The high-rise life1 min read . Updated: 09 Dec 2011, 09:15 PM IST
The high-rise life
The high-rise life
Rajorshi Chakraborti and his multiple personalities are pleasant company. If Derangements spoke in an intense hallucinogenic staccato, and Balloonists with youthful self-discovery, Mumbai Roller Coaster speaks in a precocious babble (“stream" is pushing it) of consciousness.
The storyline is a liberal composite of teen references: from email conspiracies, inconveniently beeping cellphones, cults with Facebook memberships and dates at Barista to parents who fret about eligible matches. Also perfectly healthy for utter mystery is the you-never-know-if-it’s-justified air of complete paranoia: watched, tapped, threatened, even emailed, by Big Brotherly villains—all just too juicy to be true.
Chakraborti’s ability to weave in and out of his multiple characters is heightened by the threads of happenstance that zigzag through the cityscape of south Mumbai. As with all his books, if you are not paying attention, you will be caught out. From the fisherman’s nephew-gardener Ganesh and gutter-bush-wall climbing chases to orphanages, to the terraces of posh 34-storey south Mumbai towers, and Lord have mercy bleak time-warped East Berlin, the character map and landscape are constantly changing.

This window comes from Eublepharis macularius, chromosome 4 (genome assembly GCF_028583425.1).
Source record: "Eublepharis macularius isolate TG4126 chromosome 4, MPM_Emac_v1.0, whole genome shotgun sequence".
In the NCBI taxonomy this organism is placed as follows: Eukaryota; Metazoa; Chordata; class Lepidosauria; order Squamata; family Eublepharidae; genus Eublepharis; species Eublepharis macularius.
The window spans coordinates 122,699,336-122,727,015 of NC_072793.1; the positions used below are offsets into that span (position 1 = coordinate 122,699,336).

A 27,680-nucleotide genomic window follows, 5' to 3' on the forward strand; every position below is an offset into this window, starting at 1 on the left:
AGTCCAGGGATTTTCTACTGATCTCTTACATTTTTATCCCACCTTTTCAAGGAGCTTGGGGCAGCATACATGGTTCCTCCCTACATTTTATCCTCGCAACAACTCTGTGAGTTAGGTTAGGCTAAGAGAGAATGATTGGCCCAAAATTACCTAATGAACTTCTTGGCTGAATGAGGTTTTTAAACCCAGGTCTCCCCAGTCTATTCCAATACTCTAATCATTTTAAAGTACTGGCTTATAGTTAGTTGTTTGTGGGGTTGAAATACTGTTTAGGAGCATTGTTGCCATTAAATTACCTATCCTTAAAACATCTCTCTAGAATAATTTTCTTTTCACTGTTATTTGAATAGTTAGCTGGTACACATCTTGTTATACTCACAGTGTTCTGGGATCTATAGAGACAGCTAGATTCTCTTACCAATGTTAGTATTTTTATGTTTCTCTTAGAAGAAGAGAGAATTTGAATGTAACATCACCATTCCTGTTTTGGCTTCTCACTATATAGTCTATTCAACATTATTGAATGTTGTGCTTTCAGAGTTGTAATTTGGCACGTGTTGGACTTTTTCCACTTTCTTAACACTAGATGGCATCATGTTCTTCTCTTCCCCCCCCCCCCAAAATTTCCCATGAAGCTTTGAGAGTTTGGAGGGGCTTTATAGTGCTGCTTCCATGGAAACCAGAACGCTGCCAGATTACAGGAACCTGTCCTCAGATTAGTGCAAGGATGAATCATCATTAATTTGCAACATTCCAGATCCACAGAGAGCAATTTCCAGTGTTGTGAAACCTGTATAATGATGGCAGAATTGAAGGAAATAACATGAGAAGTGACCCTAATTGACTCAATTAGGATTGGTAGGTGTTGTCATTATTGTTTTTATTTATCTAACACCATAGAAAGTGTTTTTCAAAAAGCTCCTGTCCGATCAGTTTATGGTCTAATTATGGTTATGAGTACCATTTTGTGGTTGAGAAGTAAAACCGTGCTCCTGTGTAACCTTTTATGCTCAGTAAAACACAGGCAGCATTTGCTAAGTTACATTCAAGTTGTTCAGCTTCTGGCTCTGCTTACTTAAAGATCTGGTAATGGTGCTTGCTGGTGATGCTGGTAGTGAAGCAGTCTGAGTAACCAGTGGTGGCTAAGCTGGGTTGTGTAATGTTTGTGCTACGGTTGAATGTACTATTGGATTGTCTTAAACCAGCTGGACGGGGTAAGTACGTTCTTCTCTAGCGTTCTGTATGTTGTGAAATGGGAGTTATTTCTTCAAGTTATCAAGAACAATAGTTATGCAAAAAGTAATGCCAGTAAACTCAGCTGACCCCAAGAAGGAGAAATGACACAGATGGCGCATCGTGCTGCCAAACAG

There is too much pace and not enough time to get into details, so Chakraborti never quite spells out how, exactly, the mall security officer morphs into the ticket collector at Dadar railway station into the threatening man at the orphanage into dirty policeman. It suffices that he does. Why is Ganesh, the super-capable, garden-trimming aide, so trustworthy? It suffices that he is. How do you cross countries without passports? How does one “hide" secret airports, even if your neighbourhood cult is the most powerful mafia on earth? Don’t ask. Seriously. Don’t. Like a hyperactive teenager whom you probably couldn’t get a straight answer out of if you tried, you mustn’t distract with needless fact.
The coming together of the plot is too facile for it to be certified a crime novel. Yet the jagged edges between the turns are constructs that keep Chakroborti’s voice in control, nudging the reader to take the leap of faith with his gentle self-deprecating humour. It is precisely this inability to walk in a straight line towards an end point that keeps the narrative real. If you are not a fan of the first person, you will find the incessant jibing of the “sutradhar" contrived and annoying. Towards the end, when you discover why, somehow, it seems fitting.